|Publication number||US5452491 A|
|Application number||US 08/222,019|
|Publication date||Sep 26, 1995|
|Filing date||Apr 4, 1994|
|Priority date||Apr 4, 1994|
|Also published as||CA2146315A1, DE69502763D1, DE69502763T2, EP0676168A2, EP0676168A3, EP0676168B1|
|Publication number||08222019, 222019, US 5452491 A, US 5452491A, US-A-5452491, US5452491 A, US5452491A|
|Inventors||Dewey T. Thompson|
|Original Assignee||Milliken Research Corporation|
|Export Citation||BiBTeX, EndNote, RefMan|
|Patent Citations (12), Referenced by (51), Classifications (7), Legal Events (6)|
|External Links: USPTO, USPTO Assignment, Espacenet|
The invention relates generally as indicated to a dust mop with improved backing which includes provision for receipt of both a slip-through or breakdown-type mop frame. The mop and the backing are comprised of solution dyed nylon yarn.
Heretofore, it was the usual practice to provide a dust mop with a backing which would receive either a slip-through or a breakdown-type frame, but not both. Some backings are universal in the sense that they can be tied to either type of frame. However, the ties are not always as secure as one would like, in that they are always susceptible to coming undone, and such ties are also subject to wear and breakage.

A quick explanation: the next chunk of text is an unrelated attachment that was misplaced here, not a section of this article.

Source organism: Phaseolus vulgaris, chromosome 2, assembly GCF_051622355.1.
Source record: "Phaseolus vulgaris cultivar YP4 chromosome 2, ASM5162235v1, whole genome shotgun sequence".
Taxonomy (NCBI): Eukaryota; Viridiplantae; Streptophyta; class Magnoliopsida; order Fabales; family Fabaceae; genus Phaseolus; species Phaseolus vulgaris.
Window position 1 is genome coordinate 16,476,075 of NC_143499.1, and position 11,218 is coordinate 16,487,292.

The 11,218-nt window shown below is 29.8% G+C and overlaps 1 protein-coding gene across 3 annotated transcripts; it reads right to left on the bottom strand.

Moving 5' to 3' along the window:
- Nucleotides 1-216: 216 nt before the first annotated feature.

With the foregoing in mind, it is the principal object of this invention to provide a dust mop with a backing which will readily accommodate both types of frames.
Another object is to provide such a dust mop with a backing that does not require the use of any ties to secure the mop to a dust mop frame.
Still another object is to provide a dust mop with solution dyed mop yarns and a solution dyed nylon backing of the type described which is relatively simple in construction and easy to manufacture and has a relatively long, trouble-free life.
To the accomplishment of the foregoing and related ends, the invention, then, comprises the features hereinafter fully described and particularly pointed out in the claims, the following description and the annexed drawings set forth in detail a certain illustrative embodiment of the invention.